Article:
The ADM energy is defined through the following flux integral at infinity.[1] If a spacetime is asymptotically flat this means that near "infinity" the metric tends to that of flat space. The asymptotic deviations of the metric away from flat space can be parametrized by

${\displaystyle g_{\mu \nu }=\eta _{\mu \nu }+h_{\mu \nu }}$

where ${\displaystyle \eta _{\mu \nu }}$ is the flat space metric. The ADM energy is then given by an integral over a surface, ${\displaystyle S}$ at infinity

${\displaystyle P^{0}={1 \over 16\pi G}\int \left(\partial ^{k}h_{jk}-\partial ^{j}h_{kk}\right)d^{2}S_{j},}$

where ${\displaystyle S_{j}}$ is the outward-pointing normal to ${\displaystyle S}$. The Einstein summation convention is assumed for repeated indices but the sum over k and j only runs over the spatial directions. The use of ordinary derivatives instead of covariant derivatives in the formula above is justified because of the assumption that the asymptotic geometry is flat.

Some intuition for the formula above can be obtained as follows. Imagine that that we take the surface, S, to be a spherical surface so that the normal points radially outwards. At large distances from the source of the energy, r, the tensor ${\displaystyle h_{ij}}$ is expected to fall off as ${\displaystyle r^{-1}}$ and the derivative with respect to r converts this into ${\displaystyle r^{-2}}$ The area of the sphere at large radius also grows precisely as ${\displaystyle r^{2}}$ and therefore one obtains a finite value for the energy.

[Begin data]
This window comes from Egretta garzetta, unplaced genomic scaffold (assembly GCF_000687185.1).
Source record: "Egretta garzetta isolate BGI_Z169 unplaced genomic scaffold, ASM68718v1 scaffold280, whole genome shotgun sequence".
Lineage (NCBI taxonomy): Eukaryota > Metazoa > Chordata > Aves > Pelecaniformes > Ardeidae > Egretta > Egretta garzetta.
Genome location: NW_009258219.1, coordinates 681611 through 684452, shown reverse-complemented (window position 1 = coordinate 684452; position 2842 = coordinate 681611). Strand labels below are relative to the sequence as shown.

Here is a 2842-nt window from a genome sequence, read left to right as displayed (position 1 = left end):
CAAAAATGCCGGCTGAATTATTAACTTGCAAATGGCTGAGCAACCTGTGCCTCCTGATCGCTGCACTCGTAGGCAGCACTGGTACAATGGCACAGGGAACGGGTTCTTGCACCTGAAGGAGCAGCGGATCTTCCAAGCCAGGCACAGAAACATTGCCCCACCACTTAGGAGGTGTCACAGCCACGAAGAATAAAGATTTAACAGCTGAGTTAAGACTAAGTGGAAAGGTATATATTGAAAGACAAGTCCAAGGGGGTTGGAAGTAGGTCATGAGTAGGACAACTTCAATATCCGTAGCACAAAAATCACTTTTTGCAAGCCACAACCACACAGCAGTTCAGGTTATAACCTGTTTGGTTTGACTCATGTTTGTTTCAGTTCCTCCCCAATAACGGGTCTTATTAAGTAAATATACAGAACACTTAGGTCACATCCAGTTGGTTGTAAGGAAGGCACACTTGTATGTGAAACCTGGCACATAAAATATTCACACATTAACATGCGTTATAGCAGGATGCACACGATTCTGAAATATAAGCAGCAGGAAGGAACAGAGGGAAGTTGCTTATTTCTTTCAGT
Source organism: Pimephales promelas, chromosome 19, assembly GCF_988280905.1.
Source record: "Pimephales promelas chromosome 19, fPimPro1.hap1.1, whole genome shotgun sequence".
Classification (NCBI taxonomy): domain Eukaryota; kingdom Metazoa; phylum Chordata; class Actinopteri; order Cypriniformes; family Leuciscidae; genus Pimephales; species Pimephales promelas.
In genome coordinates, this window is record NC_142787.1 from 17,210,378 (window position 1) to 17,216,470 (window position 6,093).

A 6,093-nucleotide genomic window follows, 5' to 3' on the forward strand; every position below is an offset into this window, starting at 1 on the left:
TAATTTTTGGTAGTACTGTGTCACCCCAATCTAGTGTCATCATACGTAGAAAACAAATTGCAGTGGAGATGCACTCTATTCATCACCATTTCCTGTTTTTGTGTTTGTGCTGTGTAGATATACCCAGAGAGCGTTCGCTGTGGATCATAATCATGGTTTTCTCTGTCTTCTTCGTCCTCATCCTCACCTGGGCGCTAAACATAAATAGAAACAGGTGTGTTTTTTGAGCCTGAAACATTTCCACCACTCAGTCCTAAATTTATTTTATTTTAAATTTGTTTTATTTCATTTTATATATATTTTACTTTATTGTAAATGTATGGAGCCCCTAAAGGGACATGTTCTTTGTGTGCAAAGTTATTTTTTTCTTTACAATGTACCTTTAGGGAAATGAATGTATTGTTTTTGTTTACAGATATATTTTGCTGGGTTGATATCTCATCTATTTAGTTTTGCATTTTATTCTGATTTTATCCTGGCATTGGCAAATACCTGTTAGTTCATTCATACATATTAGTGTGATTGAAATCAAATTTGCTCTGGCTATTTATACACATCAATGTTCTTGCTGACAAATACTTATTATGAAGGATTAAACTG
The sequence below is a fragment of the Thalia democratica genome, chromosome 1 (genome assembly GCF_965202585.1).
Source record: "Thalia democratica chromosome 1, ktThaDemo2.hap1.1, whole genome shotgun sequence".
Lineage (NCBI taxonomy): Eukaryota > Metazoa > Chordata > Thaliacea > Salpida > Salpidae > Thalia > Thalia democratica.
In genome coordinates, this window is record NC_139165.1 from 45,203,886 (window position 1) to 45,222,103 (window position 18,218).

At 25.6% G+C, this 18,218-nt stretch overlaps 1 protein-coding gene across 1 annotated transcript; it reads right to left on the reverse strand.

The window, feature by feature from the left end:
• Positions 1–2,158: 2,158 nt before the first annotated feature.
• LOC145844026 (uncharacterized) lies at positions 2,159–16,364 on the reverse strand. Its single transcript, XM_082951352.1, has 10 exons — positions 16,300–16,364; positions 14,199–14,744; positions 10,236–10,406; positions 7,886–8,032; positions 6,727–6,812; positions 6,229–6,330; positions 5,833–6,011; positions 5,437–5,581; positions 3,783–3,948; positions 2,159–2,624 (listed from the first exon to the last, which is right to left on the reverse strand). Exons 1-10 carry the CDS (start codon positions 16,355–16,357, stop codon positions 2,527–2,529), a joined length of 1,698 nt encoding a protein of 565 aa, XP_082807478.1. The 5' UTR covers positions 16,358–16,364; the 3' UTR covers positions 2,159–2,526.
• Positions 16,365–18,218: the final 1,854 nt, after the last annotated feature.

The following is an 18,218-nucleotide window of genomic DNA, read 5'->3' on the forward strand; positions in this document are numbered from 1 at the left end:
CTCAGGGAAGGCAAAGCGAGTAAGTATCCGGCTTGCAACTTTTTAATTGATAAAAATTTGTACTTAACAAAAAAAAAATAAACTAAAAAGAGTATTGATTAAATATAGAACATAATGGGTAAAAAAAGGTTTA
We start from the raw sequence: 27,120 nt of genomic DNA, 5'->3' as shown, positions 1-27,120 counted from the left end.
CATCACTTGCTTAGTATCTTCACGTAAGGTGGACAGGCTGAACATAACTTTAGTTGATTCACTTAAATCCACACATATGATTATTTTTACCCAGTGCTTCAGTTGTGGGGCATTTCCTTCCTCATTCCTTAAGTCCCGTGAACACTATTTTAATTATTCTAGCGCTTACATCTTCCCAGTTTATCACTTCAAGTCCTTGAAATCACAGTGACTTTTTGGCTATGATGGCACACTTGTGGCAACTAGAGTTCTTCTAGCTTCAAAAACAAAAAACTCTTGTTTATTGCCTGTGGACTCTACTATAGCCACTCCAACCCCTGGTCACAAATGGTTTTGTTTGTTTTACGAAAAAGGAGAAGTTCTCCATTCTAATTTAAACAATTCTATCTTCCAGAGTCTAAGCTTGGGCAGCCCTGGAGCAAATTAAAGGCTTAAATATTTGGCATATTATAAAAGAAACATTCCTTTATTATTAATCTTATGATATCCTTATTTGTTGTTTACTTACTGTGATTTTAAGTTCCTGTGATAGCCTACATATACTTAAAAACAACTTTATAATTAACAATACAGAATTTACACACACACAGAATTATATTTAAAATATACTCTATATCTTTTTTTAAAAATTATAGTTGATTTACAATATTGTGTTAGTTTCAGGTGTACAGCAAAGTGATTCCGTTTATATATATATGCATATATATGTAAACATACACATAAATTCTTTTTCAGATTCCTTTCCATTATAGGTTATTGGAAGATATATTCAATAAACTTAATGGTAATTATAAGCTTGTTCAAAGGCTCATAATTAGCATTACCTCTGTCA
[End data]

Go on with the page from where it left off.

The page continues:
It is also possible to obtain expressions for the momentum in asymptotically flat spacetime. To obtain such an expression one defines

${\displaystyle H^{\mu \alpha \nu \beta }=-{\bar {h}}^{\mu \nu }\eta ^{\alpha \beta }-\eta ^{\mu \nu }{\bar {h}}^{\alpha \beta }+{\bar {h}}^{\alpha \nu }\eta ^{\mu \beta }+{\bar {h}}^{\mu \beta }\eta ^{\alpha \nu }}$

where

${\displaystyle {\bar {h}}_{\mu \nu }=h_{\mu \nu }-{1 \over 2}\eta _{\mu \nu }h_{\alpha }^{\alpha }}$

Then the momentum is obtained by a flux integral in the asymptotically flat region

${\displaystyle P^{\mu }={1 \over 16\pi G}\int \partial _{\alpha }H^{\mu \alpha 0j}d^{2}S_{j}}$

Note that the expression for ${\displaystyle P^{0}}$ obtained from the formula above coincides with the expression for the ADM energy given above as can easily be checked using the explicit expression for H.

### The Newtonian limit for nearly flat space-times

In the Newtonian limit, for quasi-static systems in nearly flat space-times, one can approximate the total energy of the system by adding together the non-gravitational components of the energy of the system and then subtracting the Newtonian gravitational binding energy.

Translating the above statement into the language of general relativity, we say that a system in nearly flat space-time has a total non-gravitational energy E and momentum P given by:

${\displaystyle E=\int _{v}T_{00}dV\qquad P^{i}=\int _{V}T_{0i}dV}$

When the components of the momentum vector of the system are zero, i.e. Pi = 0, the approximate mass of the system is just (E+Ebinding)/c2, Ebinding being a negative number representing the Newtonian gravitational self-binding energy.